- • How to Edit Videos for YouTube
- 1. Overview of YouTube Video Editor
- 2. YouTube Video Editor Guide+
- 2.1 How to Use YouTube Video Editor
- 2.2 How to Use YouTube Enhancements Tool
- 2.3 How to Edit Title, Description, and Tags
- 2.4 How to Edit Audio on YouTube
- 2.5 How to Add Logo or Watermark
- 2.6 How to Edit the Video Length on YouTube
- 2.7 How to Edit Uploaded YouTube Videos
- 2.8 How to Remove YouTube Videos
- 2.9 How to Add Music to YouTube Video
- 2.10 How to Edit Channel Description
- 2.11 How To Add Custom Thumbnails
- 2.12 How to Blur Faces or Objects
- 2.13 How to remove black bars from existing videos
- 2.14 What is YouTube Creative Commons
- 2.15 Standard YouTube License vs. Creative Commons
- 2.16 How to Add YouTube Annotations and Cards
- 2.17 How to Change the Privacy Setting
- 2.18 How to Add Subtitles and Closed Captions
- 3. Best YouTube Video Editing Tools
- 4. Editing in Hot Editors
- 5. Tools for Customizing YouTube Channel
- 6. Editing on Different Devices
- 7. Advanced Editing Tips
Standard YouTube License vs. Creative Commons
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What is Standard YouTube License?
A standard license is the permit from a competent authority to own or use of something. In terms of internet it is basically based on the permission of using, copying or distributing content that is available online. YouTube is a video sharing website with its own set of rules and regulations in accordance with its license policy.
When a user is uploading a video he has option license options that he can choose from. The first option is "standard YouTube License" which means that you grant the broadcasting rights to YouTube. This essentially means that your video can only be accessed from YouTube for watching purpose and cannot be reproduced or distributed in any other form without your consent. The second type of license is the "Creative Commons".
In the below video you'll learn how to set standard YouTube license and cc license:
What is the difference between "Standard YouTube License" and "Creative Commons"
The basic different is that, with a standard license no one can use your video to reproduce as his own work (without clearly marking the video of the original video). However in a standard licence the original video uploader has some right to say "no" to the re-use of his video because the meaning of the video changes altogether.
However, if you select the creative commons license while uploading then the author may use any portions of work of the original author. It is generally permitted to edit, recompile, change or alter the original work except few listed things. These include copyrights of original work and a clear mentioning that the work has been derived from an original source. Moreover, that the original author will not be held responsible for any damages caused by the derivative work. This is how the two licenses differ from each other.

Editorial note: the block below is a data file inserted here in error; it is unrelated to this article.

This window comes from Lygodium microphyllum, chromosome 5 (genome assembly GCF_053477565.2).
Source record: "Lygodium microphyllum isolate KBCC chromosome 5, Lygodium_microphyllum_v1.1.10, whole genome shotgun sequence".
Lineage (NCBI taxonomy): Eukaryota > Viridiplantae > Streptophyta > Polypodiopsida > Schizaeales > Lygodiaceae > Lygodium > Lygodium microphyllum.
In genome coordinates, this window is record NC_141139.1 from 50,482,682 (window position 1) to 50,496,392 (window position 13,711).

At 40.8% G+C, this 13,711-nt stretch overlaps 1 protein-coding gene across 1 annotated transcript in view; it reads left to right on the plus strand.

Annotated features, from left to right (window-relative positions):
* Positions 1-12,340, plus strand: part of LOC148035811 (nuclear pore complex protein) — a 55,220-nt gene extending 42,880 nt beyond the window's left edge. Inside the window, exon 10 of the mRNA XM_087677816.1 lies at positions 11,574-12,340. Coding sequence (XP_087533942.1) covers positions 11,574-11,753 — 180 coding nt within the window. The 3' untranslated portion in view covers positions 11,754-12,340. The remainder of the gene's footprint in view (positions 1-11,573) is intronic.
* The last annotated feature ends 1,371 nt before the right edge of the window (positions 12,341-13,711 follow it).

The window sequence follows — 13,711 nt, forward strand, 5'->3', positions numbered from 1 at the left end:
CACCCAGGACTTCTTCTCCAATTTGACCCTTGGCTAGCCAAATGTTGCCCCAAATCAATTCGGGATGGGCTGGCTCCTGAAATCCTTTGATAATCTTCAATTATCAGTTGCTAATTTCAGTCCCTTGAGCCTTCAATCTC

3 Common questions for "YouTube standard license"?
- Is it illegal for me to share Standard YouTube license video with my friends on Facebook?
- Can media companies (such as TV show) feature my video without my permission?
- Can I use the videos marked as "YouTube standard license" for a non-profit video?
It is perfectly alright to share YouTube licensed videos on Facebook or any social media because firstly if sharing was prohibited then probably there wouldn't have been a share button plug in. Moreover, by clicking share or copy-pasting the URL you are just pointing to the video bearing its original author's name and URL. Hence, it's not illegal in any way.
Media companies are generally richly profitable organizations. Hence before using content they need to seek legal permission from the original author of the video. This is especially the case when the owner of the video has used the standard license. It is then mandatory for the media house to take permission from the original video owner who had uploaded the video in the first place.
For a YouTube standard licensed video there is hard and fast legal rule. The original author may claim his work as he has been given certain rights to do so. For a non-profit video yet again you might need to convince him on the fact that you haven't been gaining anything from usage of his content. So it's still recommendable to seek permission initially.
You'll learn "how to legally use copyrighted music, games, and movies on YouTube" from below video:
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